Each of the deputies had a list of the striking workers. Each also wore a white armband, to distinguish him from the strikers. Besides the striking workers, they arrested any man who refused to work in the mines, anyone who had ever supported the IWW, and even a few grocers. (The deputies helped themselves to money in the till and merchandise while they were at it.) The deputies were armed, but only two men died in the round-up. One was a deputy who was shot when a miner fired through the door. The other was the miner, who was shot dead by several other deputies moments after.

It took only about an hour for the posse to round up about 2000 men. They marched them about two miles to the local ballpark and then held them there. Men who did not belong to the IWW were allowed to leave, -- if they agreed to go back to work.

There were 1,286 strikers left when the train arrived at 11:00 am. The men were forced onto cattle cars, most of which had floors covered with several inches of manure. The cars were so crowded that the doors couldn't be closed. The strikers had not received water since their arrest.

There was no report of the deportation to the outside world. Phelps Dodge had taken control of the local telephone lines, as well as the telegraph office.

The train was bound for Columbus, New Mexico, but officials there wouldn't allow the strikers to be left there. They were taken instead to Hermanas, New Mexico, a nearby station. They were abandoned there, and left to fend for themselves.

The Governor of New Mexico, Washington Ellsworth Lindsey, instructed the local sheriff to treat the men humanely, and to feed them. He also contacted President Wilson and asked for instructions. Wilson sent federal troops to take the strikers to Columbus, where there was a federal refugee camp for Mexicans escaping the conflict between the U.S. Army and Mexico's Pancho Villa. They were allowed to stay there until September 17.

Meanwhile, Back at Bisbee

The Citizen's Protective League was running a tight ship in Bisbee. They collected residents and interrogated them about their beliefs -- about unions, politics, the war, and the draft. Sheriff Wheeler set guards at the entrances to the town, and no one was allowed to enter or leave without a "passport." Many more residents were ordered to leave Bisbee.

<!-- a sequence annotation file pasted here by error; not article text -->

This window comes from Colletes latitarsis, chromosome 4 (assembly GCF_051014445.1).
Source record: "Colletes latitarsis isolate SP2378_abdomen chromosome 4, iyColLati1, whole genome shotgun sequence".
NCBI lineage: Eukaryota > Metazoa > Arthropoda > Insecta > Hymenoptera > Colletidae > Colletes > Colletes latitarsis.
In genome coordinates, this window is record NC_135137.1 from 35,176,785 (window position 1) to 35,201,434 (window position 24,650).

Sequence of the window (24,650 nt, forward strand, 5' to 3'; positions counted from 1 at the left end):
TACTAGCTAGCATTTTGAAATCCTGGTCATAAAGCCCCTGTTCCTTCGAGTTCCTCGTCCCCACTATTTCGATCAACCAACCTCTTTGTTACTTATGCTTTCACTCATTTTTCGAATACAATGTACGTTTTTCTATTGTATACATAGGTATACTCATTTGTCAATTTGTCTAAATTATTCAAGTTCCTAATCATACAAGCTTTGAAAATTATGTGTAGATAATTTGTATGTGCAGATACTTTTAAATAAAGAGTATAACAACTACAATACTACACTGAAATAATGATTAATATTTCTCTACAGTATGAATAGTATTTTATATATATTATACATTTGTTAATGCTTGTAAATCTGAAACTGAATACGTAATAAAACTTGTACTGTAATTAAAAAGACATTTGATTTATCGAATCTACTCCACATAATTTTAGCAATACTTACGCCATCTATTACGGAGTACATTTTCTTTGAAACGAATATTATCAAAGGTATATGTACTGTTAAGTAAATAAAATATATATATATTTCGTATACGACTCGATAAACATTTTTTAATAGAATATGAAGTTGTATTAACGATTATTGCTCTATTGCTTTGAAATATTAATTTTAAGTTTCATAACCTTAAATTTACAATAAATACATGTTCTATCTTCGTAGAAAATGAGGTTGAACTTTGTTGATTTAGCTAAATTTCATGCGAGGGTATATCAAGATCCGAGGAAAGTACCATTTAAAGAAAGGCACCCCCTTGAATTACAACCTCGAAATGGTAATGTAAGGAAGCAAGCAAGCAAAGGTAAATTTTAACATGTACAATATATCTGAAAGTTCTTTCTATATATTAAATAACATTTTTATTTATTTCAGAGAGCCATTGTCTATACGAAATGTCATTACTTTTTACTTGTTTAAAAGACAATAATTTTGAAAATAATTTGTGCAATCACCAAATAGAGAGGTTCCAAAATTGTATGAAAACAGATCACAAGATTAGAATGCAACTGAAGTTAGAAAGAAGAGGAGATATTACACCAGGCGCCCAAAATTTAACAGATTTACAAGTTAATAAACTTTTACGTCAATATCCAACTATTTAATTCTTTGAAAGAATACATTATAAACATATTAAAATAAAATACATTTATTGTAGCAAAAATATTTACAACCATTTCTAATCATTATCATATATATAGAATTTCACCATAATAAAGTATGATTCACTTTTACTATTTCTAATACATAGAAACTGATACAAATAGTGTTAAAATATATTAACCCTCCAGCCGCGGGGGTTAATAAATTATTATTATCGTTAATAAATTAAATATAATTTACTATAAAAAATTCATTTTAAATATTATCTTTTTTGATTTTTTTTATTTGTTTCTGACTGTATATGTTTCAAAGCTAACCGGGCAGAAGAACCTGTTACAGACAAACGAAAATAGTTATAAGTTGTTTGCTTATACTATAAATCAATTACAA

Amazingly, even national press coverage of the deportation tended to be less than sympathetic to the miners. The prevailing opinion seemed to be that the strikers had "gotten what they deserved." Some of the more liberal papers thought that the deportation had been too much -- the men should simply have been arrested for vagrancy and imprisoned. Former President Theodore Roosevelt said, "...no human being in his senses doubts that the men deported from Bisbee were bent on destruction and murder."

Deported citizens applied to President Wilson for help. He appointed a commission, headed by his Secretary of Labor, to investigate. On November 17, 1917, they announced, "The deportation was wholly illegal and without authority, either State or Federal."

The Aftermath

In May, 1918, 21 men -- various executives of the three mining companies (including Walter Douglas), elected leaders, and law enforcement officials -- were charged by the U.S. Department of Justice. (Sheriff Wheeler was not among them, because he was serving in France in the war effort.) The case was dismissed on the basis that there had been no federal laws broken. An appeal to the U.S. Supreme Court, United States v. Wheeler, found that the federal government did not have the authority to protect the rights of the deportees, and that the individual states retained the right to deal with questions of ingress and egress.

Arizona authorities never instituted legal proceedings against the deporters. A few workers filed civil suits, but after the first case against the strikers -- the jury found that the deportation was sound public policy -- most of the other cases disappeared.

The main consequence of the Bisbee deportation was the enactment of various laws -- such as the Sedition Act of 1918 -- to empower the federal government to deal with speech and actions that could be construed as disloyal to the United States. If such laws had existed in 1917, it was argued, the involvement of private citizens would not have been necessary to deport the striking minors.